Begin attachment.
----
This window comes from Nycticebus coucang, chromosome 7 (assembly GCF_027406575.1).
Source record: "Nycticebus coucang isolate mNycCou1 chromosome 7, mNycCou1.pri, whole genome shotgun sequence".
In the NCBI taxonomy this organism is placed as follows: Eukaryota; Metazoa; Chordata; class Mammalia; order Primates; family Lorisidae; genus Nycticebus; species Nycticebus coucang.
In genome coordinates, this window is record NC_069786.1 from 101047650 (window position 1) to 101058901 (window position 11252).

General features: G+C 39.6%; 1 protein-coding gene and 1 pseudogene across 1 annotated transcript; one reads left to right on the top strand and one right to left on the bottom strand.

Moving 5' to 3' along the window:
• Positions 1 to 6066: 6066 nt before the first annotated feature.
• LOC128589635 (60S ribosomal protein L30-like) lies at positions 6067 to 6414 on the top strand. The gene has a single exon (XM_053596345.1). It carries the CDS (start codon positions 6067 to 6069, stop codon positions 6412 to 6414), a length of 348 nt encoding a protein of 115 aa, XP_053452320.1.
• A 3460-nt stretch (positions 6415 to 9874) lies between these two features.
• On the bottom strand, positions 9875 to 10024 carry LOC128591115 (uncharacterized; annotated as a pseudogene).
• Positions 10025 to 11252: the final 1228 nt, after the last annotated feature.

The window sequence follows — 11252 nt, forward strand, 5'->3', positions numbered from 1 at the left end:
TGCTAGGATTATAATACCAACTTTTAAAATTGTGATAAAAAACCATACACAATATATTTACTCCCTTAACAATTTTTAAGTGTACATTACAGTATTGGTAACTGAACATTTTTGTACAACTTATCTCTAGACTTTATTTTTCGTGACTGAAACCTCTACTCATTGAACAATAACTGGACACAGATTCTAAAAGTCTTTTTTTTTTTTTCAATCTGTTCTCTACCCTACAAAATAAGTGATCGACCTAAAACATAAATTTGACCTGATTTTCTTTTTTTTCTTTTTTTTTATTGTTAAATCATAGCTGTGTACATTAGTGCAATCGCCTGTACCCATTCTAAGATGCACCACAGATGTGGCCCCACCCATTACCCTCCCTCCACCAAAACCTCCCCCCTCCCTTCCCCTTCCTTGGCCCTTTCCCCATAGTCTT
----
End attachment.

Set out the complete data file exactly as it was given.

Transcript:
This window comes from Nycticebus coucang, chromosome 7 (assembly GCF_027406575.1).
Source record: "Nycticebus coucang isolate mNycCou1 chromosome 7, mNycCou1.pri, whole genome shotgun sequence".
In the NCBI taxonomy this organism is placed as follows: Eukaryota; Metazoa; Chordata; class Mammalia; order Primates; family Lorisidae; genus Nycticebus; species Nycticebus coucang.
In genome coordinates, this window is record NC_069786.1 from 101047650 (window position 1) to 101058901 (window position 11252).

General features: G+C 39.6%; 1 protein-coding gene and 1 pseudogene across 1 annotated transcript; one reads left to right on the top strand and one right to left on the bottom strand.

Moving 5' to 3' along the window:
• Positions 1 to 6066: 6066 nt before the first annotated feature.
• LOC128589635 (60S ribosomal protein L30-like) lies at positions 6067 to 6414 on the top strand. The gene has a single exon (XM_053596345.1). It carries the CDS (start codon positions 6067 to 6069, stop codon positions 6412 to 6414), a length of 348 nt encoding a protein of 115 aa, XP_053452320.1.
• A 3460-nt stretch (positions 6415 to 9874) lies between these two features.
• On the bottom strand, positions 9875 to 10024 carry LOC128591115 (uncharacterized; annotated as a pseudogene).
• Positions 10025 to 11252: the final 1228 nt, after the last annotated feature.

The window sequence follows — 11252 nt, forward strand, 5'->3', positions numbered from 1 at the left end:
TGCTAGGATTATAATACCAACTTTTAAAATTGTGATAAAAAACCATACACAATATATTTACTCCCTTAACAATTTTTAAGTGTACATTACAGTATTGGTAACTGAACATTTTTGTACAACTTATCTCTAGACTTTATTTTTCGTGACTGAAACCTCTACTCATTGAACAATAACTGGACACAGATTCTAAAAGTCTTTTTTTTTTTTTCAATCTGTTCTCTACCCTACAAAATAAGTGATCGACCTAAAACATAAATTTGACCTGATTTTCTTTTTTTTCTTTTTTTTTATTGTTAAATCATAGCTGTGTACATTAGTGCAATCGCCTGTACCCATTCTAAGATGCACCACAGATGTGGCCCCACCCATTACCCTCCCTCCACCAAAACCTCCCCCCTCCCTTCCCCTTCCTTGGCCCTTTCCCCATAGTCTT